#include 
 #include 
 #include 
 10 using namespace std;
 const int MAX=20;
 void *TSD( int ), // manipulates TSD
 free_me( void * ); // destructor
 static pthread_key_t key; // global TSD key
 + int
 main( int argc, char *argv[] ) {
 pthread_t thr_id[MAX];
 int inc;
 if ( argc < 2 atoi(argv[1]) > MAX){
 20 cerr << *argv << " num_threads" << endl;
 return 1;
 }
 // generate key (once)
 pthread_key_create(&key, (void(*)(void*))free_me);
 + for(int i=0; i < atoi(argv[1]); ++i){
 inc = i+1; // can't cast an expr
 if (pthread_create(&thr_id[i],NULL,(void *(*)(void *))TSD,
 (void *)inc) > 0){
 cerr << "pthread_create failure" << endl;
 return 2;
 30 }
 }
 // wait for all threads
 for(int i=0; i < argc-1; ++i)
 pthread_join(thr_id[i], NULL);
 + sleep( 1 );
 return 0;
 }
 /*
 TSD routine - passed a value that it will keep private
 40 */
 void *
 TSD( int private_stuff ){
 static pthread_mutex_t the_lock;
 void *tsd = NULL;
 + tsd = pthread_getspecific(key); // initially NULL
 if (tsd == NULL) {
 tsd = new pthread_key_t; // create storage
 tsd = &private_stuff; // make the association
 pthread_setspecific(key, tsd);
 50 cout << pthread_self( ) << " TSD starts at 	 "
 << *(int *)pthread_getspecific(key) << endl;
 }
 for( int i=0; i < 3; ++i ){
 sleep(1);
 + pthread_mutex_lock(&the_lock); // enter critical region
 cout << pthread_self( ) << " incrementing" << endl;
 *(int *)pthread_getspecific(key) *= 2; // double private value
 cout << pthread_self( ) << " yielding" << endl;
 pthread_mutex_unlock(&the_lock); // exit critical region
 60 sched_yield(); // notify scheduler
 }
 cout << pthread_self( ) << " TSD finishes at 	 "
 << *(int *)pthread_getspecific(key) << endl;
 cout.flush( );
 + pthread_exit(NULL);
 return NULL;
 }
 /*
 Dummy destructor routine
 70 */
 void
 free_me( void *value ){
 cout << pthread_self( ) << " free reference to 	 "
 << *(int *) value << endl;
 + }

The prototype for the user -defined function TSD that will manipulate the TSD and the user-defined function free_me that will act as a destructor are placed prior to main . In addition, the key that will be used to access TSD is allocated prior to main . Its placement assures it will be global in scope. In main , a call is made to pthread_key_create (line 24), and the addresses of the key and the destructor function are passed. A cast is used to keep the compiler from complaining about argument type mismatch. In the first for loop in main , the value of the loop counter plus one is assigned to the variable inc . [20] As each thread is created, it is passed a reference to the user-defined TSD function and the value stored in inc . Again, the cast operator is used to keep the compiler from flagging what it would consider to be mismatched arguments. Once the threads have been generated, main uses a second for loop with a call to pthread_join to wait for the threads to finish their activities. A call to sleep follows the pthread_join loop to allow the final terminating thread sufficient time to flush its output buffer.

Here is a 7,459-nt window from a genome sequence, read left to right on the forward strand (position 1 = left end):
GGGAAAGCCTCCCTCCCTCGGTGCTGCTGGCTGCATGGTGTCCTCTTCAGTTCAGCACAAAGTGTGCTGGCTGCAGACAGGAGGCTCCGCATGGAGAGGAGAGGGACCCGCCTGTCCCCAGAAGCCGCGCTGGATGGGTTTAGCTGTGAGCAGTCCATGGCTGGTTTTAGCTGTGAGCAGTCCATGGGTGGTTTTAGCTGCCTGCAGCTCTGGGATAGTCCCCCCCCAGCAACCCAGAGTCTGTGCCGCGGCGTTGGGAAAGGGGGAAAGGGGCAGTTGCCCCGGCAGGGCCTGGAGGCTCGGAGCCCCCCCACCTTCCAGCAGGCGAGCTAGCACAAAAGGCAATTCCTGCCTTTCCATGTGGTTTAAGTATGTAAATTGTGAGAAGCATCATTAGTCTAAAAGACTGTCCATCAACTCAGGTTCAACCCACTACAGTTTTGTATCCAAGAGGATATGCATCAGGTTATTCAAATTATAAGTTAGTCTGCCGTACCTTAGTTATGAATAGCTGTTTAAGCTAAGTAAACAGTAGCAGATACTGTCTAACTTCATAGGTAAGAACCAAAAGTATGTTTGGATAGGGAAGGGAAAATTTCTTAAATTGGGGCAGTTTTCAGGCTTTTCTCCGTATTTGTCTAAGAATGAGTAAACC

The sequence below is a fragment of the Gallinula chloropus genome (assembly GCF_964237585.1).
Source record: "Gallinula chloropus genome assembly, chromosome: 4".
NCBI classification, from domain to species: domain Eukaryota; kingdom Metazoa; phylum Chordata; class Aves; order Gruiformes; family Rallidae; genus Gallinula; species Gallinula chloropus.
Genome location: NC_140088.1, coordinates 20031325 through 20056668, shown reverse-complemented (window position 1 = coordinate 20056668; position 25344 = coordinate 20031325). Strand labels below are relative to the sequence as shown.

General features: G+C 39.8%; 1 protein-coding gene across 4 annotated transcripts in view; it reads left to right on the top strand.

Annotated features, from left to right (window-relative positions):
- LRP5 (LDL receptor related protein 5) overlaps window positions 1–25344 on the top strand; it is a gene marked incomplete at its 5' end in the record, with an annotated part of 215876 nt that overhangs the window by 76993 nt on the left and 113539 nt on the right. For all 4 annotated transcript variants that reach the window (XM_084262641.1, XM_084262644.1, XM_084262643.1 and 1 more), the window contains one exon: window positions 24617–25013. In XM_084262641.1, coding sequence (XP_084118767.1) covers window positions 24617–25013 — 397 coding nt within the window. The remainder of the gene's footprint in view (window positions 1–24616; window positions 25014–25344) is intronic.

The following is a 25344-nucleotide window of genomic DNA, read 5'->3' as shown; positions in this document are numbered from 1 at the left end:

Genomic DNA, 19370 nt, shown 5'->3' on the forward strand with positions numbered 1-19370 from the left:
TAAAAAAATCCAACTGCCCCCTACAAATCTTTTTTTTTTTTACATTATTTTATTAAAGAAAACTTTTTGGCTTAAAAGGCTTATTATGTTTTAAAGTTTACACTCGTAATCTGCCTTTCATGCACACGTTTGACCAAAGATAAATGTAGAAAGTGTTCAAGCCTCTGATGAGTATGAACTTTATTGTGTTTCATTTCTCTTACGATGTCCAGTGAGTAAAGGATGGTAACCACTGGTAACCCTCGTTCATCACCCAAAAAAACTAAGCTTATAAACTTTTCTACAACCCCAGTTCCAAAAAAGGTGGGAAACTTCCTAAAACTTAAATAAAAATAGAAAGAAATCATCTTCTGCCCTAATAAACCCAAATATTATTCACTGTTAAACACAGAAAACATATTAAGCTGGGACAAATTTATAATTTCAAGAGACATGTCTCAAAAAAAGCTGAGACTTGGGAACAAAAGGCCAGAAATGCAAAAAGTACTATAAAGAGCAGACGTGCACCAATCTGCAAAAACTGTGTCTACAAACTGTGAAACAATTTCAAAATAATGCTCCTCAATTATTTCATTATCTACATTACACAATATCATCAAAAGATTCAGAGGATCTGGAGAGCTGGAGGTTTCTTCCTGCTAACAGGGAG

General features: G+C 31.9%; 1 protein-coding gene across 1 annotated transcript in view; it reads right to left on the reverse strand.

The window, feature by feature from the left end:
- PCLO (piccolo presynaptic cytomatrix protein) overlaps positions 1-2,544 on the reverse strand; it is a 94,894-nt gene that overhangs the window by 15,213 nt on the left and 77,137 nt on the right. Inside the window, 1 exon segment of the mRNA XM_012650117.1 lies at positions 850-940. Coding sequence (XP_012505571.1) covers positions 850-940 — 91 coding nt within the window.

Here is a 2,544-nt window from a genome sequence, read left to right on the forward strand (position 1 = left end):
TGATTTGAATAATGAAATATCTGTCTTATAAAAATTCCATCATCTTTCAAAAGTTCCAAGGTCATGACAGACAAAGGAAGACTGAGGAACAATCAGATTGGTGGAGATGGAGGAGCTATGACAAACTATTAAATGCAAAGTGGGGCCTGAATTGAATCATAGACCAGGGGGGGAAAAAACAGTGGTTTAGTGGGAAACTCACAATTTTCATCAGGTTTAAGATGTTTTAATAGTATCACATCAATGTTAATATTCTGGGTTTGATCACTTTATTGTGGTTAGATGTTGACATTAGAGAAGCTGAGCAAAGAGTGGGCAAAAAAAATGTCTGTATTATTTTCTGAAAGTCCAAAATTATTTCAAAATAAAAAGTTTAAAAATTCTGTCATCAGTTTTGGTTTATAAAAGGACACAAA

[20] Note that the inc variable is used as a temporay storage location, as in this setting it is not legal to pass a reference to an expression.

In the user-defined function TSD a mutex, the_lock , and a void pointer, tsd , are allocated. The storage class for the_lock is static , while the storage class for tsd is auto (the default). A call is made to pthread_getspecific , and the value returned is assigned to tsd . If the key passed to pthread_getspecific has not been associated with a TSD value, the pthread_getspecific call will return a NULL value. If the returned value is NULL (which it should be upon initial entry), a storage location is allocated using the new operator (line 47). The TSD is associated with the key using the pthread_setspecific library function. Next , a for loop is used to simulate activity. Within the loop, a mutex called the_lock is used to bracket a section of code where we would like to keep our display messages from being interleaved with those of other threads that will be executing the same code. In this section of code the TSD is multiplied by 2. A cast is used to coerce the void * to an int * . A call to library function sched_yield causes the current thread to yield its execution to another thread with the same or greater priority. At different points within the program, informational messages tagged with the thread ID are displayed.